What are the challenges I have encountered?

The main challenges I encountered were early on and part of the adaption phase. I attempted to go extreme low carb (20-50g a day) while training 55+ miles per week and I was groggy all the time. I hated running. Some of this was due to adaption phase and should be expected to take time. Some of this was due to the extreme nature of trying to go so low so quickly. (These days I typically eat 50-150g a day, though I rarely count anymore.) And some was due to the amount water weight I shed. This is referred to as the "Atkins flu" and is cured by drinking some beef broth to get sodium in your system.

The other thing that has remained with me and been somewhat elusive is a bit of a "fog" that comes over me once in a while. I think the difficulty here is with the central nervous system (brain), which requires lots of energy, mostly from carbohydrates. You need to keep the brain energized and alert. In races I started using amino acid pills to aid in keeping my central nervous system from being overcome by fatigue. As the central governor to your entire body, once your brain fatigues, it will shut everything down. The pills were expensive and kind of a hassle. Lately I have been experimenting with an amino acid supplement (called Biosteele). I use it before and during workouts and even as an energy supplement during the day. It contains no sugar and no caffeine.

*UPDATE* I have recently started using VESPA before and during my long runs, particularly my long races. The product is crazy expensive, but it works. It has really helped with my mental clarity and keeping my energy stable. I was genuinely amazed at how stable my energy was for all 23+ hours at Western States 100.

What do I actually eat?

Day to day, I eat lots of things and won't waste (much) space here. Google LCHF or Paleo and you'll find lots of ideas. The books I recommend below also have example recipes. I tend to eat lots of salad, soups based with broth and/or heavy whipping cream, red meat, pork, eggs, coconut oil, cheese, high fat dairy, etc... I try to buy organic fruits and veggies and grass fed meat, but I am not super strict about that. I never eat legumes or grains and I rarely eat fruit (typically just berries or organic apple sauce). My beer drinking has been cut significantly down. But, I still have cheat days -- usually pizza and beer. I don't try to be perfect all the time. I think that is a misconception of this diet. My cheat days are fewer (maybe every 2-3 weeks) when training hard. After Bear 100, I went off the diet for several days and ate like a pig.

Eating on the run is a bit of a moving target. Fat adaption does not mean that I do not eat sugar during runs. It means that my body is quite happy to burn fat. In fact, it burns fat as the primary energy source. However, for shorter distance races (up to 50 miles), I find the convenience of gels hard to pass up. They are easier to pack, cheap to buy, and convenient to eat. I just eat fewer of them. For North Fork 50, I ate Hammer Bars and drank Skratch Labs for the first 25 miles, then I switched to gels and plain water in the second half of the race. Pretty simple.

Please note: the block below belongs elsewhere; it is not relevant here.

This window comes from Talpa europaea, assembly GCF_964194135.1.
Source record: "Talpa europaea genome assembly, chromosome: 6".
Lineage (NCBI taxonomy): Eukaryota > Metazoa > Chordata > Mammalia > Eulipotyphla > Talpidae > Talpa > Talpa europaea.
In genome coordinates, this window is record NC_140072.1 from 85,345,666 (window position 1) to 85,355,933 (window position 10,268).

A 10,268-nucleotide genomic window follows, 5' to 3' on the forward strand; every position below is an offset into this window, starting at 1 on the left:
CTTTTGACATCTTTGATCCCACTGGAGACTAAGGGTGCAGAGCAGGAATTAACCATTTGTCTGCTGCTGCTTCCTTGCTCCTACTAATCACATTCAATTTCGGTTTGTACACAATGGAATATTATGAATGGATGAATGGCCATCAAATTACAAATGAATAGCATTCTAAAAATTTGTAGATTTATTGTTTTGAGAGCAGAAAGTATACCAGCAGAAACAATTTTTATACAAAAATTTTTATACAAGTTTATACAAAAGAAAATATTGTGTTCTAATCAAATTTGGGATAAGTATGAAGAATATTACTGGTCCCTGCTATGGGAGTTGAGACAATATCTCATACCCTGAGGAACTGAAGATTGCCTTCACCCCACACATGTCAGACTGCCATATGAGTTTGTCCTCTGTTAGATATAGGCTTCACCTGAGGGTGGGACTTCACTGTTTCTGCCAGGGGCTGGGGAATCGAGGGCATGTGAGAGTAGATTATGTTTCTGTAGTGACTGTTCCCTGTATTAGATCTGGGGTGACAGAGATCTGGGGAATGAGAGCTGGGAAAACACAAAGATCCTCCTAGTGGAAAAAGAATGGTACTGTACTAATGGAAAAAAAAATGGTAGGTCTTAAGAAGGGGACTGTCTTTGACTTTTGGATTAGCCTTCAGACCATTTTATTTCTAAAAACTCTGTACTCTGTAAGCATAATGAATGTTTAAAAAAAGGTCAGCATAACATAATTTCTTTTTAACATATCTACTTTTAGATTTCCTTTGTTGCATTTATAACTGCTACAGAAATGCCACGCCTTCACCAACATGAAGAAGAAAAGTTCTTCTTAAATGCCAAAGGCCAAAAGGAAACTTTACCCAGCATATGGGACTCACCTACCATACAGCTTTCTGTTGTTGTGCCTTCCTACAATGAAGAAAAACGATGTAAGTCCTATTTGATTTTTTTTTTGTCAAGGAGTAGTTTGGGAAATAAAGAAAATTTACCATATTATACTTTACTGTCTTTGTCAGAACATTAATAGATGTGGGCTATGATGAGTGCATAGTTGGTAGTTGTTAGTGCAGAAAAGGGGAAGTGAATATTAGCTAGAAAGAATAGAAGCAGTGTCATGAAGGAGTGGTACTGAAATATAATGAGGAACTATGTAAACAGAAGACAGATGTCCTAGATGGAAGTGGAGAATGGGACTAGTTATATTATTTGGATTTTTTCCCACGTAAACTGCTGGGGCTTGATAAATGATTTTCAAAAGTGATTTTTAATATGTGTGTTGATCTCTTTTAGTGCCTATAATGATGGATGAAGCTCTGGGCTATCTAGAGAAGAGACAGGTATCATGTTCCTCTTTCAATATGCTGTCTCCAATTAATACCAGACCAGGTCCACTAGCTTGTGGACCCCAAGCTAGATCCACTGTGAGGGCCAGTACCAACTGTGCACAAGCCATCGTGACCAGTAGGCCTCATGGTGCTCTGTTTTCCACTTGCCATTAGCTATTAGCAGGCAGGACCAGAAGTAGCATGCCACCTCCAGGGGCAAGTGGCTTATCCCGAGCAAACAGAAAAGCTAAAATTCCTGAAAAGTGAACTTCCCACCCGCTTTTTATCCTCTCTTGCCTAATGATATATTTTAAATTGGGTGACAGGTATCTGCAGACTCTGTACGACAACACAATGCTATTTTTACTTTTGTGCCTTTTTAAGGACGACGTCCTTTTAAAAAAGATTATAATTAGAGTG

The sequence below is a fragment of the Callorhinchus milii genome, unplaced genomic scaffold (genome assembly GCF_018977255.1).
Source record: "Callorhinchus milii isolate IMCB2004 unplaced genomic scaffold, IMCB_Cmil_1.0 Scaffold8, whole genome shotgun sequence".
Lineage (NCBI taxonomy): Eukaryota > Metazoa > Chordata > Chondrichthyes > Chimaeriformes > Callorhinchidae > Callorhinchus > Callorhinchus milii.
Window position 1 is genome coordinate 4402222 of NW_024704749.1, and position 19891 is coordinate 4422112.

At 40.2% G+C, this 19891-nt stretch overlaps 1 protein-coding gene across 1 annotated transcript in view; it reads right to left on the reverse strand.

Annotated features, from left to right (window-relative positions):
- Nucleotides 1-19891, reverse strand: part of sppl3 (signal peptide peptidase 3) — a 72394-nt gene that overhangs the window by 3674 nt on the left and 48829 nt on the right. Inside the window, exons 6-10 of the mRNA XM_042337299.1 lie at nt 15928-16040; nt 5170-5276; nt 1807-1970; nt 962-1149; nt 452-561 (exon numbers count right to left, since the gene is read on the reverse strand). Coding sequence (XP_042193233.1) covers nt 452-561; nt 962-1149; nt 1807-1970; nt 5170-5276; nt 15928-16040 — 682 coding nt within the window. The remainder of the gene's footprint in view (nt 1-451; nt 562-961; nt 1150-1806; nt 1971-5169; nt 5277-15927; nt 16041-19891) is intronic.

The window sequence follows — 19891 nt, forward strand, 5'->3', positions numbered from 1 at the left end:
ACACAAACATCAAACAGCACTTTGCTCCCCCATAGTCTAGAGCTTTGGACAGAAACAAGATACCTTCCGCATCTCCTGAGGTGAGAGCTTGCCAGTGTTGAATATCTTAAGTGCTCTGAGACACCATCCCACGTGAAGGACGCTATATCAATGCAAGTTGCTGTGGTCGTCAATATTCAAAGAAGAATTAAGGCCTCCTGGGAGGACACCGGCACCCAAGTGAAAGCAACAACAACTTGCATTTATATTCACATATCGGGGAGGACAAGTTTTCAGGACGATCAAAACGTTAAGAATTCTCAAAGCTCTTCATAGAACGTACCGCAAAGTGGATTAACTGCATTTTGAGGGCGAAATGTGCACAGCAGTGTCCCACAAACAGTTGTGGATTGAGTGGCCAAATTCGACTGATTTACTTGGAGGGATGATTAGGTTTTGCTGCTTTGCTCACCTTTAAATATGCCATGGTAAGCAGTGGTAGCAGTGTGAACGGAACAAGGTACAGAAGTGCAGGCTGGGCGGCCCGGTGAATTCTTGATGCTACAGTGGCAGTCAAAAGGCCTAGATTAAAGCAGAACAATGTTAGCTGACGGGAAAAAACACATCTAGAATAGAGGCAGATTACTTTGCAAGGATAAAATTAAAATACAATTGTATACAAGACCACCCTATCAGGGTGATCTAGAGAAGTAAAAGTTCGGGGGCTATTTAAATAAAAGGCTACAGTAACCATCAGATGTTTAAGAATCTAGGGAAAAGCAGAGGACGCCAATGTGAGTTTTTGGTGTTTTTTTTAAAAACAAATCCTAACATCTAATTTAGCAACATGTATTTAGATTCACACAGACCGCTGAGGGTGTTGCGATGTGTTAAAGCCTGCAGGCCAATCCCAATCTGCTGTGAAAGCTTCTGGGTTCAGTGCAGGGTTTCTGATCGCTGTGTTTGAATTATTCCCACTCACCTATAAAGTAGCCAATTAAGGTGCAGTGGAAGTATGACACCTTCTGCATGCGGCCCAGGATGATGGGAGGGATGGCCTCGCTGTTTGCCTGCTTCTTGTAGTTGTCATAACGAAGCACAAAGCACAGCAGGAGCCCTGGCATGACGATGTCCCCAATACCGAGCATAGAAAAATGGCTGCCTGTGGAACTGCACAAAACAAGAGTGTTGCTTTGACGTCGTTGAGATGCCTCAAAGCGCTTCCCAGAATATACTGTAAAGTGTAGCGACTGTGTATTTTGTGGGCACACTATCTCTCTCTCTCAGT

Beyond 50 miles is the point when all that sugar starts to take a toll on the GI system. And, running 100 miles takes a serious toll! Your body goes through a lot, including missing multiple meals and being awake for up to 48 hours. Having only tried twice, I have not yet perfected a 100 mile diet, but I think it will require more real food (Epic Bars, Nut Butters) and supplements (like Generation Ucan and pure MCT oil) as well as gels. During my recent Bear 100, conditions were miserable (hot early, then pouring rain) and I lost patience with my nutrition plan early. I also think I was attempting to eat too many calories, nearly double what I was eating in shorter races all summer.

I see lots of advantages in a product like Generation Ucan and have attempted to use it -- and will continue to try -- as an in-race fuel source. It is great pre-run. But, it is extremely inconvenient on-the-run. Not only is it expensive, it is difficult to mix, grainy in the mouth, and does not provide an instant energy source when you get low. I am considering just drinking it at aid stations where I see crew. I think my 2015 strategy will be fewer calories between aid stations (some Skratch Labs and Vfuel gels) and then real food at aid stations -- Epic Bars, Ucan, Nut Butters. And, don't forget the amino acids!

*UPDATE* At Western States this year, I had a Coconut Lara Bar every 2 hours, VESPA every 2-3 hours, and a serving of Skratch Labs about every hour. That's it. About 150-175 Kcals an hour and I had stable energy, no GI distress, and no nausea for 24 hours.

Please note that I have no sponsors. Every product I mention above I pay for with my own money. Therefore, I have no allegiance to them an no incentive to push products on you. Most products I choose are either because I believe in them -- usually they are wholesome food with clean labels -- or because they are convenient (cost, taste, easy to carry on the run).

More Resources

If you undertake this process, I highly recommend reading as much of the following as you can. Remember this is a major life change that impacts your long-term health. I am not a doctor, but many of the of the following folks are.

Previous Blog Posts of Mine

Links and Authors I recommend
Peter Attia Blog
Zach Bitter Blog
Timothy Olson Blog
Endurance Planet
Ben Greenfield
Phil Maffetone

Tim Noakes

Books I recommend